Monday, 23 January 2012

Ken ahead in another poll

Following hot on the heels from YouGov's poll on the state of play in the 2012 mayoral poll, ComRes has another that shows Ken narrowly pushing ahead of the Tory candidate.

The change in the polling position is quite stark - compared to the tail end of 2011 and shows that this will a close election. 

The momentum in Ken's campaign has been building for a while and their poll bounce has in part been driven by old-fashioned (and fairly relentless) campaigning: a clear simple message (Ed Balls take note), a large number of activists all underpinned by unusually strong marketing for a political campaign - from the 'pickpocket' posters to the videos like the one below.

Sunday, 22 January 2012

Clegg: NHS reforms will be pushed through

Click for Clegg's comments on BBC's Andrew Marr show
After another stormy week for Lansley's Health and Social Care Bill, in which most of the Royal Medical Colleges lined up to attack the reforms and the Observer reported that the Health Select Committee is set to deliver a damning report on the way the reforms are proceeding, Clegg sat down with Andrew Marr and indicated that the Lib Dems would not push very hard for any more concessions.

What is jaw dropping about the reforms is that the sheer scale of opposition - from health professionals, including both doctors, nurses, allied health professionals and health experts - appears to be falling on deaf ears.

The audacity of ministers claiming that GPs support the reforms when all the evidence points to the opposite is something to behold - something demonstrated by polls of GPs in 2011 and again in 2012.

The question is this: how long before the disaster-in-waiting causes real damage to the Government? 

Thursday, 19 January 2012

Another reason to vote Ken...

There are many, good reasons to vote Ken in the 2012 Mayoral election; and, if today's YouGov poll is anything to go by, Londoners are beginning to warm to some of them.

There is his record as mayor, in which he dramatically increased the number of buses on London's roads; his numerous transport projects - from the extension of the East London line (now London Overground) to Crossrail; his backing of some dramatic changes - witness the pedestrianisation of the north of Trafalgar Square - that transformed key public spaces in London into continental-style spaces fit for walking.

Then there is his vision: for fair transport fares, for affordable housing (from rent caps to building more affordable homes) and for investment in public transport.

But there is one, overwhelming reason, why Londoners should support Ken Livingstone as Mayor of London. To annoy Andrew Gillian.

Gilligan, the obsessive, pompous, self-important ex-Standard and current Torygraph 'journalist', would hate nothing more than to see his arch-nemesis back at City Hall. It would devastate him. In fact, he would probably openly weep.

And that is a cause around which all Londoners can rally.

Wednesday, 18 January 2012

What will Boris' estuary airport plan cost him?

Within the space of less than 24 hours, we've had two contradictory stories about the PM's support for Boris' dreams of an airport just off the coast of Kent. As with every other scheme the Mayor has either hatched or launched and claimed as his own, the idea was inevitably dubbed 'Boris Island'.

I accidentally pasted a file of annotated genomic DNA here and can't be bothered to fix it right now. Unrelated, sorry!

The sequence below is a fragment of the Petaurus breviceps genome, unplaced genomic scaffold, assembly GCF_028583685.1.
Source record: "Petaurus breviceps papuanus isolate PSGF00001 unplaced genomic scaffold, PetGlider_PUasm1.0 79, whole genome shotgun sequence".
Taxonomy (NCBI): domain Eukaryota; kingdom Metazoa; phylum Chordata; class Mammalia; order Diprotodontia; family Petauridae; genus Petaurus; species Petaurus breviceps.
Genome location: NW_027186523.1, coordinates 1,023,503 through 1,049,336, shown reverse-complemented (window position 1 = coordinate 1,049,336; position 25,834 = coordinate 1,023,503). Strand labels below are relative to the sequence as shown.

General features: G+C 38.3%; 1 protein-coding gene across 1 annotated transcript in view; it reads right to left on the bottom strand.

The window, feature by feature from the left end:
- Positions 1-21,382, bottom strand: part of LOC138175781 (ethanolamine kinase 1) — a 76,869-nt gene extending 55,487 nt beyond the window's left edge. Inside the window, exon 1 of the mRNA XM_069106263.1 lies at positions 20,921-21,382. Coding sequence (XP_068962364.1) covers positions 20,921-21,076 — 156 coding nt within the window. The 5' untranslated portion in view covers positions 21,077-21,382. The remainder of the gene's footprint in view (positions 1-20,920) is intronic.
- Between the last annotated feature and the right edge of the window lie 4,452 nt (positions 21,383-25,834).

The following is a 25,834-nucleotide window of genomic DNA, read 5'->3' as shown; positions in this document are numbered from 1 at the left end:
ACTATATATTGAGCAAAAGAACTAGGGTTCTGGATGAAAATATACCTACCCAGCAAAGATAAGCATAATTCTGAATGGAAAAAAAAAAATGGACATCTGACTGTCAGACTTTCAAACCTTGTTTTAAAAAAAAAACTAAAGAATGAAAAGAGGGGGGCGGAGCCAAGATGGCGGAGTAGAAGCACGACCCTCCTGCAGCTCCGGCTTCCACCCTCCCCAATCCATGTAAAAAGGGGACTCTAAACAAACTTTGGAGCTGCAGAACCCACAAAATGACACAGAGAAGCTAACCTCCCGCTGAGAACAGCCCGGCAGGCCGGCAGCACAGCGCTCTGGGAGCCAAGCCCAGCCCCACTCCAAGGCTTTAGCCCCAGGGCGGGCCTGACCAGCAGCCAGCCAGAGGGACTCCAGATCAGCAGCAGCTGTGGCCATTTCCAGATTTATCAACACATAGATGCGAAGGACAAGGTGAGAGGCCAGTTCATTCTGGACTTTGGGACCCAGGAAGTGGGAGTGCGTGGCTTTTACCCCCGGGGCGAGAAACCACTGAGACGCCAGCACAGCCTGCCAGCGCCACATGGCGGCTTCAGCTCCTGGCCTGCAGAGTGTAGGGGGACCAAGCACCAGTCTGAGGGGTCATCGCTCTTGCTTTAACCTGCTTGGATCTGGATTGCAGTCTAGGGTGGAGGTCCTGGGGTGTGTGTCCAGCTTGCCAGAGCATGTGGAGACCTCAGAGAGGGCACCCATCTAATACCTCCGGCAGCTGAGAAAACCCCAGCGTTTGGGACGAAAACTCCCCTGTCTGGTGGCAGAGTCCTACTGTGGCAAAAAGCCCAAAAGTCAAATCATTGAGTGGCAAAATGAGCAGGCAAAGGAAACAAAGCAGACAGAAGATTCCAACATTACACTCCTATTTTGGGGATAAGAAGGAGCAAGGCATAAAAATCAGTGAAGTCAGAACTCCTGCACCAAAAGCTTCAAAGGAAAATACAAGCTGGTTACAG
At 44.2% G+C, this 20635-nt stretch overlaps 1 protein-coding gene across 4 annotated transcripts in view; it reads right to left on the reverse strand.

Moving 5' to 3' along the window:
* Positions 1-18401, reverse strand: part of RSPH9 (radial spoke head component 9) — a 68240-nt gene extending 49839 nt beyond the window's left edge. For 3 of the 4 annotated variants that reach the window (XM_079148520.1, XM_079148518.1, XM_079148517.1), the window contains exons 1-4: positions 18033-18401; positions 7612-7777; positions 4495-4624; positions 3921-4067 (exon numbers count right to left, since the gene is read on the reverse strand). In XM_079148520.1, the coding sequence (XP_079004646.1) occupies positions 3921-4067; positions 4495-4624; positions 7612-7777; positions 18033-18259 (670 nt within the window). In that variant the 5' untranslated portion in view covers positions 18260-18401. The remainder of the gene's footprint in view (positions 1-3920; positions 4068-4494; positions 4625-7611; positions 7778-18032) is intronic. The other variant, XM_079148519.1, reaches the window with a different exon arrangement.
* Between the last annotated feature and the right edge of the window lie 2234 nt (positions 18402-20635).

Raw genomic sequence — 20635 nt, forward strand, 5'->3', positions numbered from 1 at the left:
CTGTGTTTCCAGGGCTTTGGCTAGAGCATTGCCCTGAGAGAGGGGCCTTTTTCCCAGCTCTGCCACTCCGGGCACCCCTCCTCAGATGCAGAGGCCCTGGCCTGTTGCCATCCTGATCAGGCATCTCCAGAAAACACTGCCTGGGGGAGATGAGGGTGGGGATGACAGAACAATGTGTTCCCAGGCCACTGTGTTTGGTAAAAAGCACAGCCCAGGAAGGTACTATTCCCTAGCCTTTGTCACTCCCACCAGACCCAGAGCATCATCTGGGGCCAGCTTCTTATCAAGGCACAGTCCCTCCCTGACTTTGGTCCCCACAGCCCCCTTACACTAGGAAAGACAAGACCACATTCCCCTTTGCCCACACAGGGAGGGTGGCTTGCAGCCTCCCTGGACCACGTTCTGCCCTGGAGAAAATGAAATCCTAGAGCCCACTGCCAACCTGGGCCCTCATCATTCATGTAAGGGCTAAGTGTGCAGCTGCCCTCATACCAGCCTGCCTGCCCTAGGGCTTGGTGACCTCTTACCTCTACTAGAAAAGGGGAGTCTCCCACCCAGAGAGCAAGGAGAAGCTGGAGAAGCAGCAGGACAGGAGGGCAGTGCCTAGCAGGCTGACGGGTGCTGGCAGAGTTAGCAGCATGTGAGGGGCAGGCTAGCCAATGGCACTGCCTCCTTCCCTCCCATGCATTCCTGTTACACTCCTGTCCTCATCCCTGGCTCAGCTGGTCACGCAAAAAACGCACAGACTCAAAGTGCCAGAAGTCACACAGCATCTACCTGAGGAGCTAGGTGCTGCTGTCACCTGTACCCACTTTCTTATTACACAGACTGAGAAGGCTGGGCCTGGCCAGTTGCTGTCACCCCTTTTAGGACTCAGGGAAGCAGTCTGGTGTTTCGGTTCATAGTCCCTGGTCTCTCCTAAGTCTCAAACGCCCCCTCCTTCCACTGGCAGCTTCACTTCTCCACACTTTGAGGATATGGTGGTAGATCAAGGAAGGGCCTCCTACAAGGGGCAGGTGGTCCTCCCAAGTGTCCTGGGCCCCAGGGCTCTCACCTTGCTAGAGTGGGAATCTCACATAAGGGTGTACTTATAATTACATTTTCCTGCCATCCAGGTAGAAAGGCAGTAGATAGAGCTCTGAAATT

So, last night, we had the Telegraph claiming that Number 10 had indicated its support for the scheme. Barely a day later, the Guardian carries a story that claimed that, out of irritation in the way Johnson's team had spilled the beans to the Torygraph, Cameron was going cold on the idea

Now, whatever the view of the Prime Minister, there is one side effect of this that is worth considering. An airport east of London is, for the Mayor, supposedly a more suitable spot than an expansion of flights to Heathrow over true blue west London. But the airport would have an adverse impact in terms of noise pollution on some key consituencies that Boris relied on to win him his place in City Hall in 2008 - the likes of Bexley and Bromley. 

As the driving force behind the scheme, will we see see some of the Mayor's previous supporters in the area melt away? 

Monday, 16 January 2012

The PIP debacle exposes the folly of outsourcing key NHS services

The intransigence of a number of leading cosmetic surgery firms to Government requests for them to provide greater support for women who received breast implants from Poly Implant Prostheses (PIP) has led Andrew Lansley to criticise them on a number of levels, from providing poor data on the number of women that have undergone a procedure and for "not stepping up to their responsibilities at all" by failing in many cases to offer to replace or remove implants.

It is a combination of the clear powerlessness of the Health Secretary and the disregard for any moral duty on the part of a number of the private firms involved that demonstrates a key problem with fragmented and privatised health care.

And yet the government's Health and Social Care Bill, which will increase this fragmentation and privatisation, rolls on. The news that leading management firms are being rewarded for teaching GPs business knowledge that is already available in the soon to be dismantled Primary Care Trusts (a development criticised by the BMA's GPs committee) demonstrates the determination of Cameron and Lansley to force a restructuring through regardless of cost and without evidence that it will improve much beyond the balance sheets of a number of private companies.